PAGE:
Embrace Molecule Complexity with Optimized Expression Technologies

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Presented by: Anil Sebastian, group leader, cell culture development; and Joachim Klein, head of microbial strain development and cell banking, Lonza Pharma & Biotech

Anil Sebastian, group leader, cell culture development, Lonza Pharma & Biotech

Although monoclonal antibodies (MAbs) remain the most popular modality in the biopharmaceutical industry, new molecular formats (NMFs) such as multitoxin antibody–drug conjugates and multichain antibodies are gaining ground quickly. Such molecules are imposing new demands on gene-expression technologies.

Joachim Klein, head of microbial strain development and cell banking, Lonza Pharma & Biotech

Sebastian and Klein described how their company’s solutions support upstream development for therapies based on NMFs. Sebastian highlighted the GS Xceed system for mammalian-cell production of complex antibodies. He explained that multichain antibody products require expression vectors that can introduce multiple genes of interest (GoI) to host cells. GS pXC expression technologies are designed to facilitate assembly of multigene vectors (MGVs). To create an MGV, each GoI is introduced into a GS pXC system. The resulting constructs are combined using a proprietary “one-vessel assembly reaction.” Currently, the vectors can accommodate three or four GoIs.

Because GoI arrangement in an MGV can influence product assembly and quality, early product-quality assessment should be performed to optimize vector designs. Sebastian showed the utility of such studies by explaining how Lonza constructed a vector for production of a protein with a common light chain and two different heavy chains. Lonza constructed two MGVs with the same GoIs but in different arrangements. During initial screening, the vectors assembled the target with 89% and 100% success, respectively. The higher-performing vector was introduced to GS Xceed Chinese hamster ovary (CHO) K1SV GS-KO host cells and cultured in stable pools for eight days. Supernatant was collected and analyzed by mass spectrometry, which confirmed the presence of the target’s heterodimers and detected low levels of mispaired variants. Using that MGV ultimately improved protein-product yields, Sebastian noted.

Sebastian emphasized that although early upstream activities follow a systematic pathway, NMF complexity can compel development of bespoke assays that ensure appropriate assembly of target proteins. Thus, understanding of NMF quality attributes is critical to upstream success.

Klein explained that NMF proliferation has prompted Lonza to enhance its Escherichia coli and Pichia pastoris platforms and expand its toolbox of promoters, signal sequences, and helper factors. Lonza also has implemented combinatorial screening for both platforms to increase the predictability of NMF production. Testing begins with gene optimization and determination of a suitable host and inducer. Primary screening involves cloning of cells in 24- or 96-well plates. Selected clones advance to secondary studies performed in fed-batch cultures.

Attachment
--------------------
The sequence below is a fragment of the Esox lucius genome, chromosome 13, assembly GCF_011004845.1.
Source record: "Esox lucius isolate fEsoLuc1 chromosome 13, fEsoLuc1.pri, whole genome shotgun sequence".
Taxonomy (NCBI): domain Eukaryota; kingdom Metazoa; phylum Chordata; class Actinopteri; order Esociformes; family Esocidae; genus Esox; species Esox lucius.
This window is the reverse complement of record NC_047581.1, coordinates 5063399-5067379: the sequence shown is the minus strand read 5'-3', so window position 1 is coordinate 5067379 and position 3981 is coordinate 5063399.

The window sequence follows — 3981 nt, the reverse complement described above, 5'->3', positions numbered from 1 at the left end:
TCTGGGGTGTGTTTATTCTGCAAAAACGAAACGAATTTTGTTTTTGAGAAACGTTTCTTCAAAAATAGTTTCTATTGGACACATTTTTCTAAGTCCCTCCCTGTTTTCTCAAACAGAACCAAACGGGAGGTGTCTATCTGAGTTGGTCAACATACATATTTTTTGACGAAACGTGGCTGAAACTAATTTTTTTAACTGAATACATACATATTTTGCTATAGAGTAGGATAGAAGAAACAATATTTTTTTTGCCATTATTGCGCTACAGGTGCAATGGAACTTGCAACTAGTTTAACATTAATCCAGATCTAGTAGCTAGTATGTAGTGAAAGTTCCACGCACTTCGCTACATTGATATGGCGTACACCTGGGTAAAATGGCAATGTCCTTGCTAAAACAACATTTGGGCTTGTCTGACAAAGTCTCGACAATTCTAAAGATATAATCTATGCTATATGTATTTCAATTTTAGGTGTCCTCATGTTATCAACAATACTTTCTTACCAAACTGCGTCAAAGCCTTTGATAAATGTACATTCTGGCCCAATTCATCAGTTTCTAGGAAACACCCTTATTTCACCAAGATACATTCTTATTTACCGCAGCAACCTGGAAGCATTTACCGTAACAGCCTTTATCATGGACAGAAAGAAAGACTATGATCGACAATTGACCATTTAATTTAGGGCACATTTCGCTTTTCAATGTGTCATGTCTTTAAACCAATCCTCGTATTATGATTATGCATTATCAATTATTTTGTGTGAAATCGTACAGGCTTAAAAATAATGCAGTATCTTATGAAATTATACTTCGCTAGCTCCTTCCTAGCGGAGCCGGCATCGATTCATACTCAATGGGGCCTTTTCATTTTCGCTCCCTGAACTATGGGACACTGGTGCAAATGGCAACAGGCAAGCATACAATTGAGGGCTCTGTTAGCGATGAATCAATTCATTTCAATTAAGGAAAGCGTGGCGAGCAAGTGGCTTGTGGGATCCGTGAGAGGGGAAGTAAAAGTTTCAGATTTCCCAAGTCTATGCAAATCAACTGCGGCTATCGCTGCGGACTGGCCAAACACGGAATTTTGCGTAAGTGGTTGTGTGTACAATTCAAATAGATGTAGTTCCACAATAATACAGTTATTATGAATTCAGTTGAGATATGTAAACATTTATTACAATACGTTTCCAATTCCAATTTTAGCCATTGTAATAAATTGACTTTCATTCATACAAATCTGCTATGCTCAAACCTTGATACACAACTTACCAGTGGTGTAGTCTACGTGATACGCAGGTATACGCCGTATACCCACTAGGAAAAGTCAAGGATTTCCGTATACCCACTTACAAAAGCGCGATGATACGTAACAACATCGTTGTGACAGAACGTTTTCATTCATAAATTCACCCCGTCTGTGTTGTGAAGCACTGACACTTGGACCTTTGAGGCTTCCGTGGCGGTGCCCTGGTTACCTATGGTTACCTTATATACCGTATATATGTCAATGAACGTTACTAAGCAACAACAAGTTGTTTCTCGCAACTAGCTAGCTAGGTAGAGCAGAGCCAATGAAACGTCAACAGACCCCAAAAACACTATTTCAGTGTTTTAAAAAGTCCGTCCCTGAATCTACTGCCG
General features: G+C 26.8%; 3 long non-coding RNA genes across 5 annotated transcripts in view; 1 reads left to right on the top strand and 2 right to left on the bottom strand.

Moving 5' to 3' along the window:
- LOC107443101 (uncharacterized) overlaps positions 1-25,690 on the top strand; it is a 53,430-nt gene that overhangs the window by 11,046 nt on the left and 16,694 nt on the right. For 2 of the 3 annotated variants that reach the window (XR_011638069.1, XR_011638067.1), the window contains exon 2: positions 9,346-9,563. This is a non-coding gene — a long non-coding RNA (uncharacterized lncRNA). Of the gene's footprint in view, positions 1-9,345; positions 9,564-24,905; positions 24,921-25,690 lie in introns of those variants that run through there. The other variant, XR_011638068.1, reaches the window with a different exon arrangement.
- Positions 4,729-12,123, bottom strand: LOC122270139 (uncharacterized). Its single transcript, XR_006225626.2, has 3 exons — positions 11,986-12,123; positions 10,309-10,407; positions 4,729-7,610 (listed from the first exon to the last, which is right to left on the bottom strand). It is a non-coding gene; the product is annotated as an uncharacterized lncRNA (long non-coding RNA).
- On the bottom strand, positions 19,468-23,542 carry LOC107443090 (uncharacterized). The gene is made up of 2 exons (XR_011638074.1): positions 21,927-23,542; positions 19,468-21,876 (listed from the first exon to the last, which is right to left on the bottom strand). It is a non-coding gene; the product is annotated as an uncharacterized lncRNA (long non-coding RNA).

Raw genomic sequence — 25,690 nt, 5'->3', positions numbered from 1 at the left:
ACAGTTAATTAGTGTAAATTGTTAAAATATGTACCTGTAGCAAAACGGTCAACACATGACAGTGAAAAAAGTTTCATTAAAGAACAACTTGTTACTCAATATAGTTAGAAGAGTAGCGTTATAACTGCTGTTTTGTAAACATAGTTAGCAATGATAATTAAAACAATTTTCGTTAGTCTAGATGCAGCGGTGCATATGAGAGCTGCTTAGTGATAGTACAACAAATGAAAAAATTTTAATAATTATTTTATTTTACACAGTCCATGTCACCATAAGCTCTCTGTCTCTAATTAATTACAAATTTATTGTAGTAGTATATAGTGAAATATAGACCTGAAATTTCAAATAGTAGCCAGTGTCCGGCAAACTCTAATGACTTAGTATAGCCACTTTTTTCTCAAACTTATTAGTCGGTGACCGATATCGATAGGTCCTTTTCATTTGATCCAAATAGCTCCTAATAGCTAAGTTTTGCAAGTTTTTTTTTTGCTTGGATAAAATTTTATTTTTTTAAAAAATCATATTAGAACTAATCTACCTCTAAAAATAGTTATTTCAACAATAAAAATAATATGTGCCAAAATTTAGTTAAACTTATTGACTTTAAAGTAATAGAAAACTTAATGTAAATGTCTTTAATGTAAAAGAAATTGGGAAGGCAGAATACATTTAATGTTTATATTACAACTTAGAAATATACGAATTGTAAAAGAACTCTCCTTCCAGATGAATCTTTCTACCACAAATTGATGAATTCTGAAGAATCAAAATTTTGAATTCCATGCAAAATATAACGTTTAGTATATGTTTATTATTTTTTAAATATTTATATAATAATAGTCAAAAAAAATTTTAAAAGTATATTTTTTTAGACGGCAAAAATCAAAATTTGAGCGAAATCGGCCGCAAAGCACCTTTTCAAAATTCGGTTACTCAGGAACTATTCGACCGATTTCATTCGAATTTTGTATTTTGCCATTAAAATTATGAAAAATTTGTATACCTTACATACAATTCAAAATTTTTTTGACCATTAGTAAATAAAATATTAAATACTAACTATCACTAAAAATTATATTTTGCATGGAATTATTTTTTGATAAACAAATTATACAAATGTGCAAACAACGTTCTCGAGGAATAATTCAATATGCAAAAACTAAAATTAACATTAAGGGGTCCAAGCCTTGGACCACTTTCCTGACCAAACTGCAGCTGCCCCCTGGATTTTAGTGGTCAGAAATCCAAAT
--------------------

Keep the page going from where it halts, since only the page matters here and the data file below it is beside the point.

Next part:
Klein demonstrated that screening process by describing how Lonza selected a host for production of a single-domain antibody-like molecule. Prescreening assessment determined that P. pastoris was well suited to producing the target. Thus, primary screening focused on whether to use a G1-3 glucose-regulated or an AOX1 methanol-inducible strain. In stable pools, the AOX1 platform outperformed the G1-3 system. But after 120 hours of fermentation in fed-batch cultures, G1-3 titers exceeded those from AOX1 cultures. The G1-3 system proved to be simpler and more scalable because it required fewer fermentation steps. It also enabled development of a 60-hour fed-batch culture, with titers >5 g/L after 48 hours. Such expediency is important because minimizing product retention time in the supernatant diminishes risks of undesirable protein-product modifications.

Klein also described how Lonza’s screening process enabled selection of an XS E. coli strain for production of a 200-kDa complex protein. Its developer had struggled to produce it in a soluble, properly folded form using an IPTG-inducible host. During primary screening, Lonza compared production of the target in two E. coli strains and using three different promoters. Lonza’s rhamnose-inducible system advanced to fed-batch cultures, during which it produced much more soluble protein than the customer’s host did, eliminating need for large-scale refolding. In this case, high plasmid stability enabled Lonza’s host to generate high titers of correctly folded proteins.

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